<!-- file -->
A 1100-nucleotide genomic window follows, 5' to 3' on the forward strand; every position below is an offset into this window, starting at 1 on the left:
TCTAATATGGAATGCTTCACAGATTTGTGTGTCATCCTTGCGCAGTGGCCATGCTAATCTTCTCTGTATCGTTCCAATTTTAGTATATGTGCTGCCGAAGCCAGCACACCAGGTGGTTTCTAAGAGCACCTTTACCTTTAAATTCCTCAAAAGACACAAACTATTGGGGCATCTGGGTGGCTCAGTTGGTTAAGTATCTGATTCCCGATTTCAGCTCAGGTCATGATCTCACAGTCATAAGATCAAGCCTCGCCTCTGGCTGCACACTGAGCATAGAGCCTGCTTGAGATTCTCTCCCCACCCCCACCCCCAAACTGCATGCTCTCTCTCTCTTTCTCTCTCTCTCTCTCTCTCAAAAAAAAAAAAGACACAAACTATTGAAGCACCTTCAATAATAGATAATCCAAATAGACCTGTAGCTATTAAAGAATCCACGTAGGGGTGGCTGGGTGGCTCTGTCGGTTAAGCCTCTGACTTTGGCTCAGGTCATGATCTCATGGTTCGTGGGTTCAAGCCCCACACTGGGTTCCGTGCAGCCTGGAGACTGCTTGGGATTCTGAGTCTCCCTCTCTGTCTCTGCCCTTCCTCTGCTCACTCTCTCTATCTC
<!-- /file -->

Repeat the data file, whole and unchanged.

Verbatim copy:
A 1100-nucleotide genomic window follows, 5' to 3' on the forward strand; every position below is an offset into this window, starting at 1 on the left:
TCTAATATGGAATGCTTCACAGATTTGTGTGTCATCCTTGCGCAGTGGCCATGCTAATCTTCTCTGTATCGTTCCAATTTTAGTATATGTGCTGCCGAAGCCAGCACACCAGGTGGTTTCTAAGAGCACCTTTACCTTTAAATTCCTCAAAAGACACAAACTATTGGGGCATCTGGGTGGCTCAGTTGGTTAAGTATCTGATTCCCGATTTCAGCTCAGGTCATGATCTCACAGTCATAAGATCAAGCCTCGCCTCTGGCTGCACACTGAGCATAGAGCCTGCTTGAGATTCTCTCCCCACCCCCACCCCCAAACTGCATGCTCTCTCTCTCTTTCTCTCTCTCTCTCTCTCTCAAAAAAAAAAAAGACACAAACTATTGAAGCACCTTCAATAATAGATAATCCAAATAGACCTGTAGCTATTAAAGAATCCACGTAGGGGTGGCTGGGTGGCTCTGTCGGTTAAGCCTCTGACTTTGGCTCAGGTCATGATCTCATGGTTCGTGGGTTCAAGCCCCACACTGGGTTCCGTGCAGCCTGGAGACTGCTTGGGATTCTGAGTCTCCCTCTCTGTCTCTGCCCTTCCTCTGCTCACTCTCTCTATCTC